Berrylands is a residential neighbourhood originally forming part of the Municipal Borough of Surbiton, and since 1965 part of the Royal Borough of Kingston upon Thames. It is a suburban development situated 10.1 miles (16.3 km) south west of Charing Cross. Nearby places include Surbiton, New Malden, Old Malden, Tolworth and Chessington. Berrylands railway station is 24 minutes from London Waterloo by train.
Berrylands is a settlement of Anglo-Saxon origin that is close to the Thames. Berrylands originally formed part of the Municipal Borough of Surbiton, however in 1965 it was incorporated as part of the Royal Borough of Kingston upon Thames. Most of the present housing development took place in the 1930s on the former Berrylands Farm. The current Surbiton Lagoon park used to house a Lido (swimming pool), built in 1934, which was closed in 1980 and demolished at the end of the decade.grid reference TQ19606725. 
Berrylands is a place-name that misleadingly suggests "land where berries grow". It actually means "land on a tumulus or hill", from Old English beorg (modern dialectal "barrow" meaning "hill"), cognate with Old Norse bergr, bjorgr and borgr which mean the same thing, and Old English land ("land"). The name was recorded as Berilendes in 1126, and as Berulind in 1148 (wrongly suggesting Old English lindr "lime-tree" as the second element), and more recently as Barrilands in 1378, which shows the true origin as being from Old English beorg.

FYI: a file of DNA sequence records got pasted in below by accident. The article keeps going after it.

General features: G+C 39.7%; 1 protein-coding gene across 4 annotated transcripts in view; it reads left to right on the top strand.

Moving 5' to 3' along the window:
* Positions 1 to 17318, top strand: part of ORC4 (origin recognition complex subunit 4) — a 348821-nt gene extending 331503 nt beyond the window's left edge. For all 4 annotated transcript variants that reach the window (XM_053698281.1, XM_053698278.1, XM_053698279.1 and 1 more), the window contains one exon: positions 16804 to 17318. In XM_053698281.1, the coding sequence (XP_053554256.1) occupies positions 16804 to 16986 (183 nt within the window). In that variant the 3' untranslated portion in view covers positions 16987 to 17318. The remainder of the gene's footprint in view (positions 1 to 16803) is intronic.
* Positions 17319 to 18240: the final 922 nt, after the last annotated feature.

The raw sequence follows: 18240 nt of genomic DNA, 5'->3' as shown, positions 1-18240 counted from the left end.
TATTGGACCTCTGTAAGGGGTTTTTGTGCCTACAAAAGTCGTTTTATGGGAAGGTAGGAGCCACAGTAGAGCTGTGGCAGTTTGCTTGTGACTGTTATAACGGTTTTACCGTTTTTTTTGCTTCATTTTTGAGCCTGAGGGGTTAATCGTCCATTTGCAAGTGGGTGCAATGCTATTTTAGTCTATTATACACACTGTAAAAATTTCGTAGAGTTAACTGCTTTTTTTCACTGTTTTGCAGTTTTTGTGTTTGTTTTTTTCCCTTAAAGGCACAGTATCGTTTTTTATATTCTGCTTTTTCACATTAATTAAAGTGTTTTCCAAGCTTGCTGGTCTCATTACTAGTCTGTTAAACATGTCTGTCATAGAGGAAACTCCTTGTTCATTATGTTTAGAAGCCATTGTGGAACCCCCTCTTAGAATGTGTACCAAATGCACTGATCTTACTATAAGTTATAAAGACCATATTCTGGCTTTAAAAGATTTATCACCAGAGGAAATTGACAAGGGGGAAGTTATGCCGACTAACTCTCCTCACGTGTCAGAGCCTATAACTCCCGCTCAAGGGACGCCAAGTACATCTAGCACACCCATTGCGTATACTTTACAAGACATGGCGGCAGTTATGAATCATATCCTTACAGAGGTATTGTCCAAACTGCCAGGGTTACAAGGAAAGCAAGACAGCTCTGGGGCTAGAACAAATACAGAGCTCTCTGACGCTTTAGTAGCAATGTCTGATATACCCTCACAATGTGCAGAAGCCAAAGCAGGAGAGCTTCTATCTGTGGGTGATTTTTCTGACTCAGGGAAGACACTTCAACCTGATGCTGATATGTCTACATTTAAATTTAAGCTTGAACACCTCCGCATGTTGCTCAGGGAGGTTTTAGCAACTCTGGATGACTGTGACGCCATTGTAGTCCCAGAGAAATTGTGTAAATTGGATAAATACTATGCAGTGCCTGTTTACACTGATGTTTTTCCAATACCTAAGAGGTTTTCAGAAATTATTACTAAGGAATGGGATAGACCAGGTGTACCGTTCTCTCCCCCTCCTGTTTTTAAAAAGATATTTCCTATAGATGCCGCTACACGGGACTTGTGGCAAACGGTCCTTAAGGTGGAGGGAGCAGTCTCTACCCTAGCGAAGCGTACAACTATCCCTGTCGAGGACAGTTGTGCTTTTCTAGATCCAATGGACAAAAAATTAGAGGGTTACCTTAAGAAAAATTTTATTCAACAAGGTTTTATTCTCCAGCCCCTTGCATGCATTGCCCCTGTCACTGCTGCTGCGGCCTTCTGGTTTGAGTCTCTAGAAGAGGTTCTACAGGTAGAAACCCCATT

Housing, Shops & Transport
There are four separate parades of shops, these are Alexandra Drive, Berrylands Road, Chiltern Drive and a smaller parade along Surbiton Hill Park. Chiltern Drive is at the centre of Berrylands, and houses over 22 businesses as well as the Berrylands public house, The Berrylands, known locally as 'The Berry'. The shops were built in the 1930s, and currently consist of a newsagents, doctors surgery, hairdressers, beauty salon, CCTV shop, barbers, coffee shop, printer and bookshop, as well as the Berrylands railway station.
The neighbourhood is primarily residential. It houses a large commuter population using Transport for London travel routes, including two bus routes, the K2 and 665, and the Berrylands, Surbiton or Tolworth links to central London.
The majority of houses in the neighbourhood were built in the 1930s and have features typically found in housing stock of the inter-war period. Although most houses are semi-detached there are also many detached properties and a small number of flats. On the fork of Grand Avenue and Elmbridge Avenue, there is a cluster of Modernist Art Deco houses, built as part of the Parkside estate  in 1934 (developer Bell).
It is home to the sports ground of the London School of Economics and Political Science and there is a large water treatment plant on the opposite side of the railway.
- For education in Berrylands see the main Royal Borough of Kingston upon Thames article.
There are a two main schools in Berrylands, these being Christ Church Primary School and Grand Avenue Primary School.
- Surbiton Lagoon was built in 1934 closed in 1980, and then demolished in the late 1980sSurbiton Lagoon photographs
- Berrylands CCTV website
- BBC - Which era of house do people like best?
- Jensen, Finn, Modernist Semis and Terraces in England, Ashgate Publishing Limited, 2012